Christmas is a wonderful, joyous holiday. Most people really enjoy decorating for the holidays, and put a Christmas tree in their homes. Real Christmas trees are a fun tradition for many families during the holiday season, providing us holiday scent of spruce or pine. Remember, these trees are from nature. Sometimes it can bring too much nature into your homes, such as insects and spiders.

Insects on Christmas trees

It is rare to bring insects into your home on a Christmas tree, but it can occur. The most common pests found on freshly cut trees would be aphids and spiders. Neither of these pests would cause us any harm or populate in the home. They are coming from eggs that were laid on the tree in the fall. Once the tree warms up in the home, the insects emerge, thinking it is spring. Because they are in the home and not outside, these pests will die of starvation or desiccation, drying out.

There are practices in place by the grower to ensure there are no insects on the trees. However, these insects are on the tree as tiny eggs in the field and the growers have many trees, once in a great while an insect may be missed.

Managing Insects from Christmas Trees

Spiders and Aphids will not harm us in our homes. As stated, they will likely die soon after emergence indoors. There really is no need to control them other than hand removal if you see them. It would help to shake out the tree prior to bringing it indoors to remove insects found on the tree.

Insects on Firewood

Flickr image courtesy of Shay Sowden per CC license

Many people also enjoy a fire in the fireplace for the Christmas season. I don’t have a fireplace now, but growing up, it always made the holiday more festive with a nice fire burning in the fireplace. There are many different insects that may be overwintering in the wood and some others that are using it as a food supply during the winter months. Insects that may be found in the wood you pile for your wood stoves include: bark beetles, powder post beetles, carpenter ants, wood boring beetles, and many other insects. These insects may not be active due to the cold winter temperatures, but once inside may become active again. Typically, insects in firewood will only be a nuisance pest in your home because they cannot survive in your home.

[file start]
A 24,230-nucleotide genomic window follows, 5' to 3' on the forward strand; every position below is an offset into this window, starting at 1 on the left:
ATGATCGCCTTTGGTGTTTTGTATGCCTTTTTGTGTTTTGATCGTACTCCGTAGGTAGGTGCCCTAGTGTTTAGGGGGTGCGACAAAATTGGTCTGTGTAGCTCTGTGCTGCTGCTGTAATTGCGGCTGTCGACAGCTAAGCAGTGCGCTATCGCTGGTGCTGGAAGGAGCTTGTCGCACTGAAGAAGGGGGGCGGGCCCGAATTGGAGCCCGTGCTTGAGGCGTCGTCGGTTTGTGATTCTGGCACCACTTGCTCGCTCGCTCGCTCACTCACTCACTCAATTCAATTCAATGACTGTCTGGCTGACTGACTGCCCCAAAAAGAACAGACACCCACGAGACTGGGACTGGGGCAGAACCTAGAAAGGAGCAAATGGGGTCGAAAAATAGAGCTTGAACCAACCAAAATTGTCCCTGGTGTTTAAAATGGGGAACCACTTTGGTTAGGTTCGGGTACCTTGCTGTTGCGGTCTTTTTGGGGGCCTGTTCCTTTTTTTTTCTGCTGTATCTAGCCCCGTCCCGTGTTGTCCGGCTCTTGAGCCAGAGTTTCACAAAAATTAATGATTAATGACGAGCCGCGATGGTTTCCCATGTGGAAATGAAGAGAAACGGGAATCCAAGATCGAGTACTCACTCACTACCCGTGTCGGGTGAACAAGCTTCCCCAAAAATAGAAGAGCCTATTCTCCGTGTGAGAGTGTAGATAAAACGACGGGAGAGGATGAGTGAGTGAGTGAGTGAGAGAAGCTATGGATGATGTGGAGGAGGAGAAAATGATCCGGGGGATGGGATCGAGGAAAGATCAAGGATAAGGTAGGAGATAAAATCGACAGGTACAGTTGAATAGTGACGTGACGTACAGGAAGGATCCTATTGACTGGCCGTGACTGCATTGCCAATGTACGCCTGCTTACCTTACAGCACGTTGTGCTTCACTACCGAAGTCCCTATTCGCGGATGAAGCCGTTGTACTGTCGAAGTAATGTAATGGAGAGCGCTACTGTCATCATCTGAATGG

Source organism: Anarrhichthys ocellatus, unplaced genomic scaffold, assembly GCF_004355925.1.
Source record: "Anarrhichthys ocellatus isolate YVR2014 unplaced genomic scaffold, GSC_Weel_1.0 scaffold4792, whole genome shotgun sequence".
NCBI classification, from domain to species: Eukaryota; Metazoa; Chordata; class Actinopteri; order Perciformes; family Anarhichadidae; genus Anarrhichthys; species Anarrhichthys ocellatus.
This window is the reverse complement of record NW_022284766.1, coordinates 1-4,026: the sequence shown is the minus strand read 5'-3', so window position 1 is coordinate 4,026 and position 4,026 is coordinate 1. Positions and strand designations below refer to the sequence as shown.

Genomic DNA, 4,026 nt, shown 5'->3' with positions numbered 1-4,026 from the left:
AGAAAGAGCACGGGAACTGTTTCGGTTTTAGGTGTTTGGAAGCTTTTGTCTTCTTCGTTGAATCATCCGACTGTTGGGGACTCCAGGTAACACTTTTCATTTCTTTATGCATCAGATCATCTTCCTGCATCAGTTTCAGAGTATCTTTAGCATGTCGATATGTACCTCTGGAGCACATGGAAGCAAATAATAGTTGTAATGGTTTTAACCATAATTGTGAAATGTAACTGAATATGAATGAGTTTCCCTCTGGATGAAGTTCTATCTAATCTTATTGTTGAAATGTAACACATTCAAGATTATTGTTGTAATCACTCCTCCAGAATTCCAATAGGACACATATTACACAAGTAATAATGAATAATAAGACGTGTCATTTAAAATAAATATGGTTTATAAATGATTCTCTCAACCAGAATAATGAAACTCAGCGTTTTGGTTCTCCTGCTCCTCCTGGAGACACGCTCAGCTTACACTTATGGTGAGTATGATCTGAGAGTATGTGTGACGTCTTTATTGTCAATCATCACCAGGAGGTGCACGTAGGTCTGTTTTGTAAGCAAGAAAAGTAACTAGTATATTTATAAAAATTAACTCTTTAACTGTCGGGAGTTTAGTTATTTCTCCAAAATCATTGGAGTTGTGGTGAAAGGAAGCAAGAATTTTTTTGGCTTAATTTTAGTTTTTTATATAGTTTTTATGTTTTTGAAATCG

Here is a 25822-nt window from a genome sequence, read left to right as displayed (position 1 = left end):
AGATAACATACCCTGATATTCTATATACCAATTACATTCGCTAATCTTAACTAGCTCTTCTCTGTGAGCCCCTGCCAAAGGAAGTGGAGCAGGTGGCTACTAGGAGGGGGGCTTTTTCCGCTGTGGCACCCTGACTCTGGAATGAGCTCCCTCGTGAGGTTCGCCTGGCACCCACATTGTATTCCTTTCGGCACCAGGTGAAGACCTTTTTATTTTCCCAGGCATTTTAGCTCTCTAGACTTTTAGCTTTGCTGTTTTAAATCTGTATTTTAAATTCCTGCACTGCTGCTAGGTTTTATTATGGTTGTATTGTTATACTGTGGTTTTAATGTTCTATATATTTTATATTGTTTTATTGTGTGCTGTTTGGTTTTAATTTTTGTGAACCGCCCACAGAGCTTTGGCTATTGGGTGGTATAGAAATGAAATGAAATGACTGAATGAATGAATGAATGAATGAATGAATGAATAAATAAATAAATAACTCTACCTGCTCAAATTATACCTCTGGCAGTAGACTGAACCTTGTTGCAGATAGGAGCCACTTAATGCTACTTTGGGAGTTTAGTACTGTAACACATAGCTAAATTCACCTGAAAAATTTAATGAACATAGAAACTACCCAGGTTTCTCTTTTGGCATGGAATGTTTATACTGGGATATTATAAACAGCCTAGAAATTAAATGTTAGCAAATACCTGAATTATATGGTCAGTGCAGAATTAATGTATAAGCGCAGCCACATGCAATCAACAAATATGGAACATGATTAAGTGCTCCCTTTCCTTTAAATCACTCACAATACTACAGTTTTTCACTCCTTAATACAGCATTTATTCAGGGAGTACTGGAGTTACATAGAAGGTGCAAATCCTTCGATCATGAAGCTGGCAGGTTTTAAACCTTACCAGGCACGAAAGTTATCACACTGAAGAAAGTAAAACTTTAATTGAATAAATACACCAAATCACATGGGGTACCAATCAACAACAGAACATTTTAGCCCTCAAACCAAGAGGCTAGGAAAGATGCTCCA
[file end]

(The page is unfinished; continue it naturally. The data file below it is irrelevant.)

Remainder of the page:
Managing insects in firewood

Insects found in your firewood are not harmful and therefore do not need to be sprayed with any type of insecticide. Do NOT spray insecticides on firewood prior to burning because the insecticide could be flammable or cause an inhalation hazard while the log burns. Insects found in the home can be controlled with sticky traps this time of the year.

The best management for insects in firewood is to only bring wood inside as you need it to avoid insects getting into your home and flying around. Don’t stack wood inside and don’t bring in multiple loads at once. Wood boring insects will not come out of the wood and begin feeding on your furniture or any other wood material, but they will be moving around in your home if you let the wood warm up too much. Wood that remains at a temperature of less than 50 degrees Fahrenheit will keep any insects inside of it at a dormant stage, meaning that they will be overwintering with no real action from the insect. If you bring too much wood into your home at a time, the wood will warm up and the insect could emerge from the wood and move around your home. If you bring only a few pieces of wood into your home at a time, you will be placing it into the fire before the insect is able to emerge and it will die in the fire.